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Tornado Season, Part 2, Roars Into Action

oklahoma tornado outbreak
The second tornado season kicked off in Oklahoma this week. (Image credit: Basehunters/Tornadovideosdotnet/YouTube)

With more than two-dozen reported tornadoes across Oklahoma, Texas and Louisiana this week, the so-called "second tornado season" has touched down with a bang.

Tornadoes can strike virtually anywhere and anytime in the United States, and November is known as a particularly big month for twisters, especially in the Southeast area known as Dixie Alley. But this year, it's the traditional Tornado Alley that has taken the November punches.

At least six tornadoes were reported in Oklahoma Nov. 7, combined with baseball-size hail and wind gusts up to 92 mph (148 kph). One twister destroyed an Oklahoma State University extension office.

The barrage continued last night (Nov. 8) with 10 reported tornadoes across Oklahoma, Texas and Louisiana.

The main tornado season runs from spring to early summer, but tornadoes can form under a variety of conditions and strike during fall and winter. Tornadoes have killed 548 people so far in 2011, according to the Storm Prediction Center, making this one of the most active tornado years in U.S. history. A massive outbreak in April killed nearly 250 people in Alabama alone. One month later, another massive twister killed more than 150 in Joplin, Mo.

Last November, severe weather was slow to start, but this year the second tornado season is already in full swing.

While Dixie Alley has been mostly quiet, some scientists are starting to suspect that November is in fact the beginning of the Southeast's only tornado season.

"Sometimes you get started in November and you just keep going all the way to April and May," said meteorologist Steve Wilkinson of the National Weather Service office in Jackson, Miss.

November twisters

During this time of the year, when the daylight hours are shorter, nighttime tornadoes, which can be particularly deadly, are a big risk. November has averaged four tornado-related fatalities per year since 1950, making it the deadliest tornado month of the late summer and fall, according to the Storm Prediction Center in Norman, Okla.

Fall and spring are both transitional periods, when masses of warm and cool air are more likely to collide and create the thunderstorms that spawn tornadoes.

Tornadoes form where warm moist air is trapped underneath a layer of cold, dry air. The strongest tornadoes often form when the wind about 10,000 feet (3,000 meters) above the ground blows in a different direction than the surface wind. In the spring, warm air rising in the storm system encounters this wind shear and is pushed into a horizontal motion, creating a strong rotation.

In the fall, wind shear returns across the United States as the route of the jet stream — a fast but narrow air current — bends much farther south, said Jim Stefkovich, a meteorologist with the NWS in Birmingham, Ala. And the Southeast isn't short on soupy air during this time of year.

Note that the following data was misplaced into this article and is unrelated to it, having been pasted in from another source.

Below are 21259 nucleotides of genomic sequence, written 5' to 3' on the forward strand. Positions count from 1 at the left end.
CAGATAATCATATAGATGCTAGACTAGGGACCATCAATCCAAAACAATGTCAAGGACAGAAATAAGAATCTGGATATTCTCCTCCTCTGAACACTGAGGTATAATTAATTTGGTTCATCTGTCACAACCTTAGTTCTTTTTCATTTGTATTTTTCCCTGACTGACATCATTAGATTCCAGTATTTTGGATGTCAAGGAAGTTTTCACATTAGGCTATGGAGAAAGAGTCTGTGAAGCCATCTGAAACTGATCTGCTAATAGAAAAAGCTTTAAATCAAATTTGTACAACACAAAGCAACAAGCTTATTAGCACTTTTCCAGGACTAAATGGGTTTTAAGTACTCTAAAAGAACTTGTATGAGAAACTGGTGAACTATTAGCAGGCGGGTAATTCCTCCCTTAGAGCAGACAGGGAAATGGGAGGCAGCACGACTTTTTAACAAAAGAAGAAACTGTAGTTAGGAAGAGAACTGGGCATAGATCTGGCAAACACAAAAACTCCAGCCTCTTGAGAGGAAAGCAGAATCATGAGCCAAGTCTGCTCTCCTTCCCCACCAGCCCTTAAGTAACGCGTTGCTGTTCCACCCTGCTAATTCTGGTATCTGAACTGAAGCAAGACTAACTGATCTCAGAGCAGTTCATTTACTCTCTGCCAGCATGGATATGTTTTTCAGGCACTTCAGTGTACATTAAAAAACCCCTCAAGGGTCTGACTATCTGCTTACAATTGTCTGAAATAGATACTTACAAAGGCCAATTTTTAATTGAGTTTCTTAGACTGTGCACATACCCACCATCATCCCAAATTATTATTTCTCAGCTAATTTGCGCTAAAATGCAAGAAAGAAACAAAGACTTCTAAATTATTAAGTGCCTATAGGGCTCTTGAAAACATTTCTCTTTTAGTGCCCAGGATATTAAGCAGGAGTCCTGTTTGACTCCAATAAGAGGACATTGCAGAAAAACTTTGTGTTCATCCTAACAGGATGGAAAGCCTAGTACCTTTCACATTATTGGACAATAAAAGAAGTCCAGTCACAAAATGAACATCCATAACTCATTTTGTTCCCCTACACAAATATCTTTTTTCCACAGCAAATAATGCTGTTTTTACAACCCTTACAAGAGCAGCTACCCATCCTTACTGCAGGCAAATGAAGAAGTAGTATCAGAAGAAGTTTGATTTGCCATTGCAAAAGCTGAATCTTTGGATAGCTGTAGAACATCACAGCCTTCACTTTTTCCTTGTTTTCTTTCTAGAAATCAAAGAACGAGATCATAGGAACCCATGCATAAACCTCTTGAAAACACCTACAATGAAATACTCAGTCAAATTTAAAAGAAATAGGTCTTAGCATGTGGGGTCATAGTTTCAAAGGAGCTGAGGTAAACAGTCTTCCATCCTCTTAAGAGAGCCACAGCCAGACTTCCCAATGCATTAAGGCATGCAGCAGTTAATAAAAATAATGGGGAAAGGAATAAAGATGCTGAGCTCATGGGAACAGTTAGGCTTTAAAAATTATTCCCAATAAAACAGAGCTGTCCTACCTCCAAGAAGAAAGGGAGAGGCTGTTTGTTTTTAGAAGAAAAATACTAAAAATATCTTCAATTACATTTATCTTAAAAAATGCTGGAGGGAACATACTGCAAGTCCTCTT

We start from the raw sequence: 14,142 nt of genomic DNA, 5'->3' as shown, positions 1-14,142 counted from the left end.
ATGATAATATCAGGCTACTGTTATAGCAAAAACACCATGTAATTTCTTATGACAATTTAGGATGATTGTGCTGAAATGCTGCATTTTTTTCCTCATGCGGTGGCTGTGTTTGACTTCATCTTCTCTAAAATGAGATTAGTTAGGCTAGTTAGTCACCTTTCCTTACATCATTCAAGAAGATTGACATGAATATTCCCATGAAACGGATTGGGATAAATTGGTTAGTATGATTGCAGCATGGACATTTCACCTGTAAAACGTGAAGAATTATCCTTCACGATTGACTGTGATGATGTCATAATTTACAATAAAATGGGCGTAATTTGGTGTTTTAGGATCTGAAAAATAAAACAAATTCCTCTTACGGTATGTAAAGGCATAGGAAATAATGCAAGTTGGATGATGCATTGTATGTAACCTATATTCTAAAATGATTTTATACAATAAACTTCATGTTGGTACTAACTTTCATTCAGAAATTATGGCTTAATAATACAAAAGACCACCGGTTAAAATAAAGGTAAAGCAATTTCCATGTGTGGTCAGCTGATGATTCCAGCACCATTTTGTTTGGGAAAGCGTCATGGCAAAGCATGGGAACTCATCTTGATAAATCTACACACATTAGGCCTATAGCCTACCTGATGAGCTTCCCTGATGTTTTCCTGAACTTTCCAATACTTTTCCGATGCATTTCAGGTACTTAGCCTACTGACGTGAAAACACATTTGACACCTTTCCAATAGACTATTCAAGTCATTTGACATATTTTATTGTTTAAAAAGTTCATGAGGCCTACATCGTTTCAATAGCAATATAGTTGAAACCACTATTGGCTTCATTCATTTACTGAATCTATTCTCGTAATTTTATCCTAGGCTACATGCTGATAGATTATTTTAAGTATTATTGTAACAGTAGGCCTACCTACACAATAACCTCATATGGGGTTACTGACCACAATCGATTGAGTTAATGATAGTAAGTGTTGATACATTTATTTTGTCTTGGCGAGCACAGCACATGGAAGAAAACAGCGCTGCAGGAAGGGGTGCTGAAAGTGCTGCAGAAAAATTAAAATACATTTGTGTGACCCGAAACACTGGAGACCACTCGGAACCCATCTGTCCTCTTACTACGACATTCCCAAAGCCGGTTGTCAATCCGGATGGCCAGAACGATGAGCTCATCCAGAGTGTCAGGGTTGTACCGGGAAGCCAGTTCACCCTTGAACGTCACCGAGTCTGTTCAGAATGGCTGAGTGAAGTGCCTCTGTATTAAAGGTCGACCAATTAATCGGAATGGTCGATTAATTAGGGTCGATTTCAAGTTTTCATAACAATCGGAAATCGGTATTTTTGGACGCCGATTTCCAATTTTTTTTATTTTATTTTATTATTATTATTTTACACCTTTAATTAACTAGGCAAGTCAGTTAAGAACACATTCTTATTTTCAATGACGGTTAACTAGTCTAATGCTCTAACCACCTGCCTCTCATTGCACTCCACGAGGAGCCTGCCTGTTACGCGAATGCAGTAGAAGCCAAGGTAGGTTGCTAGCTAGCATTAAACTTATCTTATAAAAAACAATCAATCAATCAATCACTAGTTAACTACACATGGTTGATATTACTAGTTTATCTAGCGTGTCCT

"We always have the Gulf of Mexico close by for warm air," Stefkovich said.

November tornadoes usually strike most in Dixie Alley, which is southeast of the traditional Tornado Alley that spans the Central Plains. This is because moist air from the Gulf Coast can more easily reach these states, while it may be blocked from spreading elsewhere.

Weather watchers in the Gulf states are working hard to get the word out that severe weather is back.

Heads up, from now through spring

In Alabama, where tornadoes ravaged the state in the spring, November and early-December rank behind only April and May on the list of biggest tornado months, Stefkovich said. His office is getting the word out about November's history of severe weather.

"It's preached not only with local media here but also with us," Stefkovich said.

The NWS office in Birmingham is hosting severe-storm spotter courses and has distributed 60,000 severe weather safety booklets (available online here).

In Mississippi, the NWS held a statewide tornado drill in October and found more support from the public and business community than usual.

"Because of the major tornado outbreak, it's on their radar now," said Wilkinson, the NWS meteorologist in Jackson.

With severe weather on everyone's minds, some scientists are starting to investigate the late fall and winter twisters to see if November is actually the beginning of the Southeast's only tornado season instead of representing a fall anomaly. Last year, Mississippi had a tornado outbreak on New Year's Day.

"It implies that there's November and then some sort of safe period that picks up in April and May," said Grady Dixon, an atmospheric scientist at Mississippi State University. "I think that that's sort of misleading for the Southeast."

You can follow OurAmazingPlanet staff writer Brett Israel on Twitter: @btisrael. Follow OurAmazingPlanet for the latest in Earth science and exploration news on Twitter @OAPlanet and on Facebook.

Brett Israel was a staff writer for Live Science with a focus on environmental issues. He holds a bachelor’s degree in biochemistry and molecular biology from The University of Georgia, a master’s degree in journalism from New York University, and has studied doctorate-level biochemistry at Emory University.